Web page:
Thanks Pete…. Serious setback in by efforts to reduce my blood pressure. “probable cause” standard for seizure with magistrate warrant. “Probable cause” standard for seizure without warrant with exigent circumstances. “Presumption” of cash in close proximity was proceeds from the illegal activity or used to facilitate the illegal activity. Iowa Code 809A…. Justice Department forfeiture fund went from $27 million in 1985 to $3.1 Billion in 2008. Less than 20% of all people who suffered forfeitures were ever prosecuted.(Radley Balko – Reason Mag – Feb 2010)

    • darkcycle says:

      Yep, theft, simple and plain as it could be. Right there with minimal pretense and no efforts made to hide at all. Yet where is this? Some local Tenn. station’s investigative reports. (KUDOS to that station, BTW. The stations around here would NEVER air this, preferring instead to focus on misappropriation of funds from animal control, or something with which to taint a local service provider. They only go for safe stories or those that reflect poorly on social services). Yep, we’re a FOX market up here.

  14. warren says:

    Pigs will be pigs as long as there is easy prey [mellow mj smokers] and big easy/ not their drug money.

  15. kaptinemo says:

    Long ago in Merry Olde England, there were ‘highwaymen’ who’d waylay you on the roads and demand that you “Stand and deliver!” your possessions or face death. Of course, these were criminals.

    Today, the modern day ‘highwaymen’ wear taxpayer-supplied uniforms and badges, and carry taxpayer-supplied weapons…to rob said taxpayers. After the taxpayers have already been robbed by The State.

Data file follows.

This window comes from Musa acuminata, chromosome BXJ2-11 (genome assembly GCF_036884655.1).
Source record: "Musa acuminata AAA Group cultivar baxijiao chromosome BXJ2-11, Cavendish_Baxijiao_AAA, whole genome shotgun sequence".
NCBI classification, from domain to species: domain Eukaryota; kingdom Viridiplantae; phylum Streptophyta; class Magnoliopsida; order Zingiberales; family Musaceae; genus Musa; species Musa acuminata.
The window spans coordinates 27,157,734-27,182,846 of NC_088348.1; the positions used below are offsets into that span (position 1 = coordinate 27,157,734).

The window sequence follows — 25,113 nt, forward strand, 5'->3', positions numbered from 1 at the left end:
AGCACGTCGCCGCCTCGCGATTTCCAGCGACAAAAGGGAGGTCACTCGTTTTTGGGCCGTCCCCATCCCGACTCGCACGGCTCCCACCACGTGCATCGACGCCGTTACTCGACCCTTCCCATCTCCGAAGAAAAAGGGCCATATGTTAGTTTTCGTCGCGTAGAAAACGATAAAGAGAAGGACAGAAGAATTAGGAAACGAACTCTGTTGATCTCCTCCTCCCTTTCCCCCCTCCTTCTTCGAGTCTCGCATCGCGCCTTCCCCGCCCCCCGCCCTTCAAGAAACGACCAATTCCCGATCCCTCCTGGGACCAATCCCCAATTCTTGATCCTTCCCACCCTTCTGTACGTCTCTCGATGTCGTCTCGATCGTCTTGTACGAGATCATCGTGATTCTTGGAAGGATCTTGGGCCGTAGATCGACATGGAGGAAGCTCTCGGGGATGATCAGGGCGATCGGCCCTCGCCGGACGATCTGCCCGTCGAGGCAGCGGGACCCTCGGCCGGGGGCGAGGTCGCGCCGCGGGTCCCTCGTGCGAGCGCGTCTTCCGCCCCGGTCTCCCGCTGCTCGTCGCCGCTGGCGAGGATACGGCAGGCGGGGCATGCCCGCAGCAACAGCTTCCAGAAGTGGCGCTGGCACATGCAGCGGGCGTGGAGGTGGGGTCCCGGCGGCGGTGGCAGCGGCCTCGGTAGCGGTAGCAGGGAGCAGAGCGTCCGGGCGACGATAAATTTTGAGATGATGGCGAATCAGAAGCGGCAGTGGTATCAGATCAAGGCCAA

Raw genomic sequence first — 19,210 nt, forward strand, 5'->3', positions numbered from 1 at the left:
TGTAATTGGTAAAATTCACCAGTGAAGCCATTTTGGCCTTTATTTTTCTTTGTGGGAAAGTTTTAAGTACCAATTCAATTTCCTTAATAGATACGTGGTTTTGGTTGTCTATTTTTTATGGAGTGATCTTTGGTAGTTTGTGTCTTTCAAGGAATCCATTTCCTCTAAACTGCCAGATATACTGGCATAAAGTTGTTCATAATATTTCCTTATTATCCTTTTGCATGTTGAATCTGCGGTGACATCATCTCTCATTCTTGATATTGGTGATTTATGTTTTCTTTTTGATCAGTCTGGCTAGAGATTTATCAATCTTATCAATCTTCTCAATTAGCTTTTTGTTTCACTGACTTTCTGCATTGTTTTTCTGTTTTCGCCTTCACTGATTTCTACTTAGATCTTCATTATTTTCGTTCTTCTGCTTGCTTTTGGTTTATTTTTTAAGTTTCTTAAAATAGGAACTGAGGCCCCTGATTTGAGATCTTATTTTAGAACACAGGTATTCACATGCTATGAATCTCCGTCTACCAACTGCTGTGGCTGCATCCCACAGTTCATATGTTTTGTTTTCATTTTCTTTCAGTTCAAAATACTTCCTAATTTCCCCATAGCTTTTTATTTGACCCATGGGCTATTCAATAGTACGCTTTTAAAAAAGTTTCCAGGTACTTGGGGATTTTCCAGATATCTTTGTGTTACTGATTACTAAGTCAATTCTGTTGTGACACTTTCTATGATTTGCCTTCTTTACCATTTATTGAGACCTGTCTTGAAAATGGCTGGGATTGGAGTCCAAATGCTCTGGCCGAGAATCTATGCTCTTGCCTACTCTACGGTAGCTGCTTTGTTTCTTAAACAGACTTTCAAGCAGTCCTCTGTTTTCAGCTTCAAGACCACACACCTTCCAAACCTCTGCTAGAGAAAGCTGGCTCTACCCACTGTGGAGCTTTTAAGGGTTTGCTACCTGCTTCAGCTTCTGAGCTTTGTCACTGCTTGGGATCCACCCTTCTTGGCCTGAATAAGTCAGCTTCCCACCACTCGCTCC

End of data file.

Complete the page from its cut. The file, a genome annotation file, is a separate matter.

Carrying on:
Of course, they’re criminals, too. Criminals with badges. State-sanctioned criminals. All thanks to the morally corrupting influence of the War on (Some) Drugs, and the misdirected desire to protect children from adult vices.

    The pavement on that Road to Hell’s gotten pretty hot lately, hasn’t it?

    • Duncan20903 says:

      I’ve heard that Mr. Lucifer got some of the Obama stimulus money and is building a new Highway to Hell to accommodate the huge influx of banksters and Wall Street professionals. I often suggest to Know Nothing prohibitionist that they can make some money and put their good intentions to to their only practical use by selling them to Mr. Lucifer for paving material.

  16. palemalemarcher says:

    Where is the US justice department?! Are they too busy jawboning newspaper editors? It goes to show of a tepid job performance to staunching these abuses. Its easy to hide behind the malfeasance of the other party. I ask again!!

    • daniel says:

      They are too busy writing letters and raiding dispensaries.

    • darkcycle says:

      Why would the J.D get involved?…these thefts are perfectly legal as far as they and the courts are concerned. That’s the point. ANYBODY else does this and they face a very long prison term at the hands of these same criminals. Your rights and possessions are forfeit in this drug war, there’s not even a need to charge you with any crime. Bend over, here comes the long arm of the law. No Vaseline.

  17. vickyvampire says:

    Yeah like many folks hell I did not how law enforcement really was until I started reading Drug War Rant and I’m learning more everyday citizens are just garbage to them. one wrong word and your toast reach wrong and you can be shot or searched or something planted on you or you car yup I sound paranoid,these are Dark days not kidding.
    Until Prohibition is over America will be crap city.
    Today my newspaper was whinging again about kids using Spice,I guess we will be hearing this same mantra every couple of months lamenting why will Bobby and Sally not stop using Spice well you dick heads same reason they will never stop using pot people like to alter their consciousness get over it, you fools.

  18. Duncan20903 says: